Personalities | W.H. Auden | Modern Era | Opera
Possessing an ironic wit and a supreme lyric gift, Wystan Hugh Auden, born in York, England, in 1907, was one of the great writers of the twentieth century. To him, opera was ‘the last refuge of the High Style’, since it was the sole art that could survive the pessimism of modernity. In 1930, Auden completed his first volume of poetry. Later, he witnessed the rise of Nazism while living in the sexually liberated atmosphere of Berlin, and then was a civilian observer of the Spanish Civil War. Relocating to New York in 1939, Auden became a US citizen in 1946. It was during this period that he began to write opera libretti with his partner, Chester Kallman. Their most triumphant collaboration was with Stravinsky on The Rake’s Progress, and the two men also wrote the libretto to Delia, which Stravinsky never set. Other Auden-Kallman collaborations included the libretti to Elegy for Young Lovers, The Bassarids and Love’s Labour’s Lost (1970). Auden died in Vienna in 1973.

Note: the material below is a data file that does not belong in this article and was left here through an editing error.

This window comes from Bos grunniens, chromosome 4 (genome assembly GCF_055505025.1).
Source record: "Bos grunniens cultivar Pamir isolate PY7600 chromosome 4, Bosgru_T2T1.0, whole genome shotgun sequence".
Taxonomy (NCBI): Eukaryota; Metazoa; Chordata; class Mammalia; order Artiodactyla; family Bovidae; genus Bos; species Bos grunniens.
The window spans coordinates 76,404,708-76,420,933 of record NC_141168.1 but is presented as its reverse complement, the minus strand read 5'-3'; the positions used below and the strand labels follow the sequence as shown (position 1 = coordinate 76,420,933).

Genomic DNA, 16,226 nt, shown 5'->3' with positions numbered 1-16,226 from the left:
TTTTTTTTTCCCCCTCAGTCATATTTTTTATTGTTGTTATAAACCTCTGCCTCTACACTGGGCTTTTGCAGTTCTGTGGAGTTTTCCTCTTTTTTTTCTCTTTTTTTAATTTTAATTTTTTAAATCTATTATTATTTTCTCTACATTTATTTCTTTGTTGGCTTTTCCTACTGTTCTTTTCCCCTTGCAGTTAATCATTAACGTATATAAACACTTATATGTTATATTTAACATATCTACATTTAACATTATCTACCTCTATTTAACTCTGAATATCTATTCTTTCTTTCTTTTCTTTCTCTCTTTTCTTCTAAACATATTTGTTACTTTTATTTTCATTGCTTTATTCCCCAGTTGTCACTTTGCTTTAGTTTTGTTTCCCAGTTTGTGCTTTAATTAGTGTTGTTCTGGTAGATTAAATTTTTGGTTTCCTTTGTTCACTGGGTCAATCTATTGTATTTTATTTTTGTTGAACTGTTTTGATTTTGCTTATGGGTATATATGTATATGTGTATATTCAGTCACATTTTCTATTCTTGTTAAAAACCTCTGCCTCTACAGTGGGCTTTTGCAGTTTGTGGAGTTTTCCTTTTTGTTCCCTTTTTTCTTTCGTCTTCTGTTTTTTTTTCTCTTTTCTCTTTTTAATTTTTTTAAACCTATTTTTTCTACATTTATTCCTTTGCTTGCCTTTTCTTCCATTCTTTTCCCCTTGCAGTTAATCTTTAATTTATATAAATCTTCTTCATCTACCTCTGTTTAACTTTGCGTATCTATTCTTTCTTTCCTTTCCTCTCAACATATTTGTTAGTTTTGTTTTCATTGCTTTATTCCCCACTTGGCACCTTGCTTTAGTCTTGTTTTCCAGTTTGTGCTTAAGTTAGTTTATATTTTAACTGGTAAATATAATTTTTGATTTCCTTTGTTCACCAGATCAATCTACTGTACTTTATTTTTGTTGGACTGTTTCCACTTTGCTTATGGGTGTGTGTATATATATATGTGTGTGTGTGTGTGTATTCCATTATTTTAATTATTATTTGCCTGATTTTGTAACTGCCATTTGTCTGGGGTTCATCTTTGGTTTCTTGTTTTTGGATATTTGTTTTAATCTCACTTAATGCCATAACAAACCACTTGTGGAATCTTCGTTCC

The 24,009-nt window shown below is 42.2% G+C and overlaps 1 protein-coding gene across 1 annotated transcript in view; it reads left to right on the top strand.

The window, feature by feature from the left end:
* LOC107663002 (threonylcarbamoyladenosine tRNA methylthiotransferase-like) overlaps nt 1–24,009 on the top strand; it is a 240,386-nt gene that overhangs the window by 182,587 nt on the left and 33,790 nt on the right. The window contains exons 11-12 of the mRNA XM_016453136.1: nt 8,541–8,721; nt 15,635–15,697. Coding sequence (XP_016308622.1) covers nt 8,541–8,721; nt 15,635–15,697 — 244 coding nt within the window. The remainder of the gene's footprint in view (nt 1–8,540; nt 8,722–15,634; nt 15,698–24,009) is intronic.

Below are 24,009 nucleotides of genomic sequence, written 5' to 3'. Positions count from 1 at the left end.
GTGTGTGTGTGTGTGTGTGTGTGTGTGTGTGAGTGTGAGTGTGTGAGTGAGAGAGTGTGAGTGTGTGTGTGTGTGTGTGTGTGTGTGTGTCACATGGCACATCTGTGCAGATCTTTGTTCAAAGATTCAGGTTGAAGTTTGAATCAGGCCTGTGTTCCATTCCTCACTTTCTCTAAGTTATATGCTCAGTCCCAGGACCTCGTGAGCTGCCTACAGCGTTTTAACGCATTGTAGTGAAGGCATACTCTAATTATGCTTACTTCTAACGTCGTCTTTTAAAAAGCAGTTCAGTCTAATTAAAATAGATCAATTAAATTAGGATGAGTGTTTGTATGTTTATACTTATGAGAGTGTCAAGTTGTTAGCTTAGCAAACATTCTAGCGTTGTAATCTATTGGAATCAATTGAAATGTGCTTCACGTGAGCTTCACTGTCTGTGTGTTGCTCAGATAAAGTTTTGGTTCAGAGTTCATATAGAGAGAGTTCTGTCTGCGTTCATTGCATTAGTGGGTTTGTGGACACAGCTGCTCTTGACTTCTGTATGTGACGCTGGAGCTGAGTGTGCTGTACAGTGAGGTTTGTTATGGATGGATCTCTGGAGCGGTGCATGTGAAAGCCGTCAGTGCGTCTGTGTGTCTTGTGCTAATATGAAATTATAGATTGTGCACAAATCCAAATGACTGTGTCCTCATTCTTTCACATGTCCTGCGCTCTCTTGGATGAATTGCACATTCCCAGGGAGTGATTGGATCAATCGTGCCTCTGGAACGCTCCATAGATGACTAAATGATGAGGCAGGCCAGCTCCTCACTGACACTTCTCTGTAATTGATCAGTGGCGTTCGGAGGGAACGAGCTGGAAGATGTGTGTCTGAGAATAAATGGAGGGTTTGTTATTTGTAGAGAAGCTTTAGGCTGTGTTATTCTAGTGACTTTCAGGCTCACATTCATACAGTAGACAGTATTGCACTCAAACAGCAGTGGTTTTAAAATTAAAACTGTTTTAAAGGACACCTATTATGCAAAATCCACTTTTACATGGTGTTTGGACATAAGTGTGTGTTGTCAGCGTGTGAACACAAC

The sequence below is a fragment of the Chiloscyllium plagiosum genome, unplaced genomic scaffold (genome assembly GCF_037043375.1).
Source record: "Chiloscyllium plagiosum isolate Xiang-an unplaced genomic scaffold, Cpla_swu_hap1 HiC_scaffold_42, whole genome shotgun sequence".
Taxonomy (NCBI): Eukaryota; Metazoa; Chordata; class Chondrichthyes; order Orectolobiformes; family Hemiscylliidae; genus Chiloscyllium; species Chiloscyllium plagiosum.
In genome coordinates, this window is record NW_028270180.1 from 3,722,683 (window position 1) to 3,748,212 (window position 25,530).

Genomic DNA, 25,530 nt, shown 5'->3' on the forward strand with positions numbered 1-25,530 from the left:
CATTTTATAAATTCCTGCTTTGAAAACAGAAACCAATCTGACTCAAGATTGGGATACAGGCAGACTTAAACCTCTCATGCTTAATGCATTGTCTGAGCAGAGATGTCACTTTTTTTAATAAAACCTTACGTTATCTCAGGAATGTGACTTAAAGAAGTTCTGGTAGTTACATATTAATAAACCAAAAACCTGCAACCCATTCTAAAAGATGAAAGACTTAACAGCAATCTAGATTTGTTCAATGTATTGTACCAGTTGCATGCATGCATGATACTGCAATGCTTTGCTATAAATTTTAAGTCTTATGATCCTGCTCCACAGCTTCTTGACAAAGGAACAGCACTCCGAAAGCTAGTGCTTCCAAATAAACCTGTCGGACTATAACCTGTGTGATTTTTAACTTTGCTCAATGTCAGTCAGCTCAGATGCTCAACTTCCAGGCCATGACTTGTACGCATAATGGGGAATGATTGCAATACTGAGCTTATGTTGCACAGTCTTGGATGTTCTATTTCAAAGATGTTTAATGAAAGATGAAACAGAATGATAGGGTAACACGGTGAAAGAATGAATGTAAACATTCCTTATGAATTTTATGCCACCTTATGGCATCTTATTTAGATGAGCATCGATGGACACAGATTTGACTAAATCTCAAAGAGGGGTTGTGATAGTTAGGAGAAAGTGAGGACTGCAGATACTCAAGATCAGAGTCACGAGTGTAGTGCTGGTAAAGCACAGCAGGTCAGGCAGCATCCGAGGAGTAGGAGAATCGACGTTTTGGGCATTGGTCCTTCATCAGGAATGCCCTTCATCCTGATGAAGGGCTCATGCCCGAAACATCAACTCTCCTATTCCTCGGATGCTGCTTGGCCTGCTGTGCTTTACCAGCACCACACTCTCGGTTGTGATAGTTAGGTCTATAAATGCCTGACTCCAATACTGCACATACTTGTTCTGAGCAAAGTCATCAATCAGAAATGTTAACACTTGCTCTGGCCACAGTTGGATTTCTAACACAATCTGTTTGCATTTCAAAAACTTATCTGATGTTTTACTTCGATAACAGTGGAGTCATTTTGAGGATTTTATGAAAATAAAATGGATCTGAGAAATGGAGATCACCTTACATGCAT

‘Stop all the clocks, cut off the telephone. Prevent the dog from barking with a juicy bone…’ Immortalized in the movie Four Weddings and a Funeral, W. H. Auden’s poem ‘Funeral Blues’ was set by Benjamin Britten for Auden’s play The Ascent of F6 (1937).
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